Is that what I have with Carson? I think so. But nightly phone calls and occasional weekends have kept us in that honeymoon stage of our relationship. Despite my acknowledged tendency to act before I think, I want to know him a whole lot deeper before I start washing his tidy-whities.
So I’m not disappointed in the least when he turns the TV to a music channel of songs from the big band era and asks me if I’ve been home to Clovette lately. He received an introduction to the town of my nativity during that murder investigation and keeps seeing me anyway. Personally, I think that earns him a medal for bravery, considering how many conversations he was forced to endure with those who knew me when.
Funny thing is, seeing Clovette through his eyes gave me a new appreciation for my hometown. It may be bigger than Fortuna, but it has that same sense of family and security. Once again I thank my lucky stars I wasn’t born in a city like Chicago or L.A.
“Things there never change,” I say before I tell him of my visit “up home” for my cousin’s daughter’s sister-in-law’s baby shower. The times, they are a’changing, but there still aren’t many daddies-to-be at showers in Clovette. The community room at the local bank is so popular for such occasions no one bothers to take the decorations down anymore. And let’s face it, in this day and age, it’s probably a good idea to have both wedding bells and baby bottles in the décor.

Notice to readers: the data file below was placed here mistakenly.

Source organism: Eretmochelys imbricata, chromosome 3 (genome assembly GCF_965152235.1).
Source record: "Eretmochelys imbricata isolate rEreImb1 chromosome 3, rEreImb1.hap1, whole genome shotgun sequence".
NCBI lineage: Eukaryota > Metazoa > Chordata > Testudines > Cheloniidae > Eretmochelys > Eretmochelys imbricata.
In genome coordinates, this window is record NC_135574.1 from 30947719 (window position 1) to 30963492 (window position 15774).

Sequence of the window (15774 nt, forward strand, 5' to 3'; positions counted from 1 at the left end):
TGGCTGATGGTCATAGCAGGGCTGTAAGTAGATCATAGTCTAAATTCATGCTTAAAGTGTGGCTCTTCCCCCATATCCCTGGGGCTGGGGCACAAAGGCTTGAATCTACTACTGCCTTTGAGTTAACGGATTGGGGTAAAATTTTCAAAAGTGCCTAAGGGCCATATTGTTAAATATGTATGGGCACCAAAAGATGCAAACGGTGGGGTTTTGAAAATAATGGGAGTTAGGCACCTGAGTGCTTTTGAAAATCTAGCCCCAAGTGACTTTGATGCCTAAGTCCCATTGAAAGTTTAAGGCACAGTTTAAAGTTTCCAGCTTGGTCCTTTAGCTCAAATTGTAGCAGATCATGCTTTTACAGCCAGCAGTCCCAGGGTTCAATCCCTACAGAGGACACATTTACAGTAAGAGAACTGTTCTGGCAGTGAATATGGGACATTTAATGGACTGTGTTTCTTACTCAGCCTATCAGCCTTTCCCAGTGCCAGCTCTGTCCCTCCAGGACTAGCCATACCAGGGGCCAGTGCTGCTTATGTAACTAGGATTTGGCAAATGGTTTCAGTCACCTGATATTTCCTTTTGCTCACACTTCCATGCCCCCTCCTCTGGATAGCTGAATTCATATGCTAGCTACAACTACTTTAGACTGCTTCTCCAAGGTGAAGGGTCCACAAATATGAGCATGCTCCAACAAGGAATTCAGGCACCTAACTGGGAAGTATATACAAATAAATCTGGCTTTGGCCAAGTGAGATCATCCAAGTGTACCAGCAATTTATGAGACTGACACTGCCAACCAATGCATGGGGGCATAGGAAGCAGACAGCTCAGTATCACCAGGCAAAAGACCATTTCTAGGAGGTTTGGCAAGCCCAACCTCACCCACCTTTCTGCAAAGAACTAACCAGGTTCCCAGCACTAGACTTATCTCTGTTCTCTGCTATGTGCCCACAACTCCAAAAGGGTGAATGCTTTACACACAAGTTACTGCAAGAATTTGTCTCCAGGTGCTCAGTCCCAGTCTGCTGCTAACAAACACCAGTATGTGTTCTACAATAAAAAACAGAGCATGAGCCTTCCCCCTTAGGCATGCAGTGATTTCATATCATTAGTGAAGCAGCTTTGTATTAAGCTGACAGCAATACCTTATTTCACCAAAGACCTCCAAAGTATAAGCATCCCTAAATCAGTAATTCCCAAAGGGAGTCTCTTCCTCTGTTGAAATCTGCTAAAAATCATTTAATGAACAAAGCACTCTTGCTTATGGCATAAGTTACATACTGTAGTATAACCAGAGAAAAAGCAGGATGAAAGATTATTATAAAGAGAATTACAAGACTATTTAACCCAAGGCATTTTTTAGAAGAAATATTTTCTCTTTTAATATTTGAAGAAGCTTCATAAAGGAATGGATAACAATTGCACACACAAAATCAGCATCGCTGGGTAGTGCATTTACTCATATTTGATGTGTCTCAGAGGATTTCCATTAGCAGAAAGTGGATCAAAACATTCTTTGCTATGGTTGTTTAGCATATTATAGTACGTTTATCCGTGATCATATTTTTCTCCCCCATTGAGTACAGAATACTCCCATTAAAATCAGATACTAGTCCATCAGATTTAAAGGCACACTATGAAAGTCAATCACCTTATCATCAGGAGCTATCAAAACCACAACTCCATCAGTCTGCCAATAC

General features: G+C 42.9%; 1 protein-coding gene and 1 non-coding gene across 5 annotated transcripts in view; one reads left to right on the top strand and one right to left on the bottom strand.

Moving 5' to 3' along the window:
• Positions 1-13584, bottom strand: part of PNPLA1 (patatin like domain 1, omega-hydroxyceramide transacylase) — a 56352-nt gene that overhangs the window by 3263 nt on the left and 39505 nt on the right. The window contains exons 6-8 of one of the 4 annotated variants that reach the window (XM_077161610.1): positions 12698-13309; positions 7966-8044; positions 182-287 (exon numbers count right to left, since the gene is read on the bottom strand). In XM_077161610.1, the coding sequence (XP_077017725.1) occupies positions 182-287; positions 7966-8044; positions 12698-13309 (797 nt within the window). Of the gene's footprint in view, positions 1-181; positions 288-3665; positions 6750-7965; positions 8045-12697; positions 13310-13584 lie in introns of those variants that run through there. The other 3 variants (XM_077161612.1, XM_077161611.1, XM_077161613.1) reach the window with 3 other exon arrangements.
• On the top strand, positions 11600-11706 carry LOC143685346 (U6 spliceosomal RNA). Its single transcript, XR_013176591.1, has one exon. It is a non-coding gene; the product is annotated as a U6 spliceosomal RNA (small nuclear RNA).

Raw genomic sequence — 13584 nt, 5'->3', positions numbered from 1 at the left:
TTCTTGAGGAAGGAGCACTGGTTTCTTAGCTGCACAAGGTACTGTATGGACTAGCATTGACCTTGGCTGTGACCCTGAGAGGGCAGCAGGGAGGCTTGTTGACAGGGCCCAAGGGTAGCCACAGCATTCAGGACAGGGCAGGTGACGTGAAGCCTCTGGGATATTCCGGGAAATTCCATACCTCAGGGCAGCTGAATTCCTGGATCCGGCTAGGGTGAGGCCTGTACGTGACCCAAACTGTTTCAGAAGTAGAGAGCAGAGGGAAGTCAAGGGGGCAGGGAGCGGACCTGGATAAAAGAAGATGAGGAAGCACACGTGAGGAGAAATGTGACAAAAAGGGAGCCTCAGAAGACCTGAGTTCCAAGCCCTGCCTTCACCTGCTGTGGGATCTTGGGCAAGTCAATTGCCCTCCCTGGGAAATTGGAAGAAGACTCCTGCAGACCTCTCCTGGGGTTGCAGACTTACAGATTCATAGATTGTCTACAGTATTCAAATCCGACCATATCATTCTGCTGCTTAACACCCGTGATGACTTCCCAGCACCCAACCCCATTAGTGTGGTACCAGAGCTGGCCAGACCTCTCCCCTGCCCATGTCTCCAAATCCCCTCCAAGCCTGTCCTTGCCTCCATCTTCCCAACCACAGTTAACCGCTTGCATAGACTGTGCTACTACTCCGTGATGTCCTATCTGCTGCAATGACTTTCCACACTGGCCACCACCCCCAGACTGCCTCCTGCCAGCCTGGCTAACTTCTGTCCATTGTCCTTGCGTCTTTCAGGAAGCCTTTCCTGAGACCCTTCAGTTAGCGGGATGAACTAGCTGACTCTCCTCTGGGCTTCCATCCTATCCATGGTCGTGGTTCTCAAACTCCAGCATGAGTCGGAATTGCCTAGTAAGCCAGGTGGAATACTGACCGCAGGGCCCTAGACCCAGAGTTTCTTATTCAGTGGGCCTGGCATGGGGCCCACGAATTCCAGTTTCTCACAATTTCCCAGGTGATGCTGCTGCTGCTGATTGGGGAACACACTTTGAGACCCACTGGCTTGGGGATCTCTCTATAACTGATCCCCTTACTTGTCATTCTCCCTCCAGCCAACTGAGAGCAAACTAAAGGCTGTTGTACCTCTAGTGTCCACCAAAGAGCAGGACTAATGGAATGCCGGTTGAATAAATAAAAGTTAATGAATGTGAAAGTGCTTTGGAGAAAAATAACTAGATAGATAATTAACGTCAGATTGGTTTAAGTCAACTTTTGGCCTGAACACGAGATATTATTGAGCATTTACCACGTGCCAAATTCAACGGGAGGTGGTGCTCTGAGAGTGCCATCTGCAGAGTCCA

I believe Carson thinks I’m kidding when I explain the purpose of a shower is to provide things the baby will need and embarrass all the relatives. But he’s never endured those stupid games when you have to diaper a doll while blindfolded or do scrambled word puzzles while the hostess holds a stopwatch. There is nothing worse than being the only one to put the disposable diaper on the doll’s head instead of its butt or only get four words out of twenty-five in five minutes.